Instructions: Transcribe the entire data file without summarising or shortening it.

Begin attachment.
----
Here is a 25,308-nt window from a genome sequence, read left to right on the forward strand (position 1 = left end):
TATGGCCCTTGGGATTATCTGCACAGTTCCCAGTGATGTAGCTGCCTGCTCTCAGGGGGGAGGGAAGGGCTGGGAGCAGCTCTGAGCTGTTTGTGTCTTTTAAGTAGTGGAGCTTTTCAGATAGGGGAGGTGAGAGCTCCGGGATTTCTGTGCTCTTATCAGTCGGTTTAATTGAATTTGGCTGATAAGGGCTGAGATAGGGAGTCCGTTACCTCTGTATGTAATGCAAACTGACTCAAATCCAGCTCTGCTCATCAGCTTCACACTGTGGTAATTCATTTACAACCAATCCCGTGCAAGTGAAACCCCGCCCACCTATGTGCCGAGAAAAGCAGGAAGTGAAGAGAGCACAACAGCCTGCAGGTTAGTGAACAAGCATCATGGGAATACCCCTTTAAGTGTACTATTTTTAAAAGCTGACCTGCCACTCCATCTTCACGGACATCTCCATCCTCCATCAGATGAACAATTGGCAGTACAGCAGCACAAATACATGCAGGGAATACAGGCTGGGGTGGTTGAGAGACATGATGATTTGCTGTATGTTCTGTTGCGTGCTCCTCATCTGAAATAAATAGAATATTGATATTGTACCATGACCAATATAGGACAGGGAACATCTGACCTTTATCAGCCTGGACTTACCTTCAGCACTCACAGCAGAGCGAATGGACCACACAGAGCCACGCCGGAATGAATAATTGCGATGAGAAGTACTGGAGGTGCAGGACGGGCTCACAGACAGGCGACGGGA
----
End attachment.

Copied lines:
Here is a 25,308-nt window from a genome sequence, read left to right on the forward strand (position 1 = left end):
TATGGCCCTTGGGATTATCTGCACAGTTCCCAGTGATGTAGCTGCCTGCTCTCAGGGGGGAGGGAAGGGCTGGGAGCAGCTCTGAGCTGTTTGTGTCTTTTAAGTAGTGGAGCTTTTCAGATAGGGGAGGTGAGAGCTCCGGGATTTCTGTGCTCTTATCAGTCGGTTTAATTGAATTTGGCTGATAAGGGCTGAGATAGGGAGTCCGTTACCTCTGTATGTAATGCAAACTGACTCAAATCCAGCTCTGCTCATCAGCTTCACACTGTGGTAATTCATTTACAACCAATCCCGTGCAAGTGAAACCCCGCCCACCTATGTGCCGAGAAAAGCAGGAAGTGAAGAGAGCACAACAGCCTGCAGGTTAGTGAACAAGCATCATGGGAATACCCCTTTAAGTGTACTATTTTTAAAAGCTGACCTGCCACTCCATCTTCACGGACATCTCCATCCTCCATCAGATGAACAATTGGCAGTACAGCAGCACAAATACATGCAGGGAATACAGGCTGGGGTGGTTGAGAGACATGATGATTTGCTGTATGTTCTGTTGCGTGCTCCTCATCTGAAATAAATAGAATATTGATATTGTACCATGACCAATATAGGACAGGGAACATCTGACCTTTATCAGCCTGGACTTACCTTCAGCACTCACAGCAGAGCGAATGGACCACACAGAGCCACGCCGGAATGAATAATTGCGATGAGAAGTACTGGAGGTGCAGGACGGGCTCACAGACAGGCGACGGGA